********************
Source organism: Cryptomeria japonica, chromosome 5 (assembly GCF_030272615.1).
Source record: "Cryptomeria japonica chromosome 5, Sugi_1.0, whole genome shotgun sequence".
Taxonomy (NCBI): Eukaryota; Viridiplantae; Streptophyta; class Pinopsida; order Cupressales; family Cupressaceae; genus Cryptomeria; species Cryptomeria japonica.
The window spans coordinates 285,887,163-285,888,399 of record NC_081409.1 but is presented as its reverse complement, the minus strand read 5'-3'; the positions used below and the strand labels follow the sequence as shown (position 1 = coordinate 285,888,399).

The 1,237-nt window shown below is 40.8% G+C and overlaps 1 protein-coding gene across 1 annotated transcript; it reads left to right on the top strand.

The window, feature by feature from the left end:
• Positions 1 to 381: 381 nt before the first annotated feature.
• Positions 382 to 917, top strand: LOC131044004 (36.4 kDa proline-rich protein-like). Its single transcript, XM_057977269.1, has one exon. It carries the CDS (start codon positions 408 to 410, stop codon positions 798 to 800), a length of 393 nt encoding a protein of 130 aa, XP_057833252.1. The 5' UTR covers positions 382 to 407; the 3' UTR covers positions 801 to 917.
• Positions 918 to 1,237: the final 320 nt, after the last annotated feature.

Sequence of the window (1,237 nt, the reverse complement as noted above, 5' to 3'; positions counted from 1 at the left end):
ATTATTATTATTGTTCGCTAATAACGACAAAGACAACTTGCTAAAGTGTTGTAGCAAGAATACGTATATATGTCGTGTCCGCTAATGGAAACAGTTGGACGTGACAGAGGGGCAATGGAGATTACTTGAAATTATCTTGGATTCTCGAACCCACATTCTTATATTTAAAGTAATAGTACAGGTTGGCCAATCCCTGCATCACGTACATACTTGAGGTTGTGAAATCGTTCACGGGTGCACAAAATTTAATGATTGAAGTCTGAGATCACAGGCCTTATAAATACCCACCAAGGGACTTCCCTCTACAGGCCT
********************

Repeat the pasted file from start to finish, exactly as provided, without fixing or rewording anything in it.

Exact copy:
Source organism: Cryptomeria japonica, chromosome 5 (assembly GCF_030272615.1).
Source record: "Cryptomeria japonica chromosome 5, Sugi_1.0, whole genome shotgun sequence".
Taxonomy (NCBI): Eukaryota; Viridiplantae; Streptophyta; class Pinopsida; order Cupressales; family Cupressaceae; genus Cryptomeria; species Cryptomeria japonica.
The window spans coordinates 285,887,163-285,888,399 of record NC_081409.1 but is presented as its reverse complement, the minus strand read 5'-3'; the positions used below and the strand labels follow the sequence as shown (position 1 = coordinate 285,888,399).

The 1,237-nt window shown below is 40.8% G+C and overlaps 1 protein-coding gene across 1 annotated transcript; it reads left to right on the top strand.

The window, feature by feature from the left end:
• Positions 1 to 381: 381 nt before the first annotated feature.
• Positions 382 to 917, top strand: LOC131044004 (36.4 kDa proline-rich protein-like). Its single transcript, XM_057977269.1, has one exon. It carries the CDS (start codon positions 408 to 410, stop codon positions 798 to 800), a length of 393 nt encoding a protein of 130 aa, XP_057833252.1. The 5' UTR covers positions 382 to 407; the 3' UTR covers positions 801 to 917.
• Positions 918 to 1,237: the final 320 nt, after the last annotated feature.

Sequence of the window (1,237 nt, the reverse complement as noted above, 5' to 3'; positions counted from 1 at the left end):
ATTATTATTATTGTTCGCTAATAACGACAAAGACAACTTGCTAAAGTGTTGTAGCAAGAATACGTATATATGTCGTGTCCGCTAATGGAAACAGTTGGACGTGACAGAGGGGCAATGGAGATTACTTGAAATTATCTTGGATTCTCGAACCCACATTCTTATATTTAAAGTAATAGTACAGGTTGGCCAATCCCTGCATCACGTACATACTTGAGGTTGTGAAATCGTTCACGGGTGCACAAAATTTAATGATTGAAGTCTGAGATCACAGGCCTTATAAATACCCACCAAGGGACTTCCCTCTACAGGCCT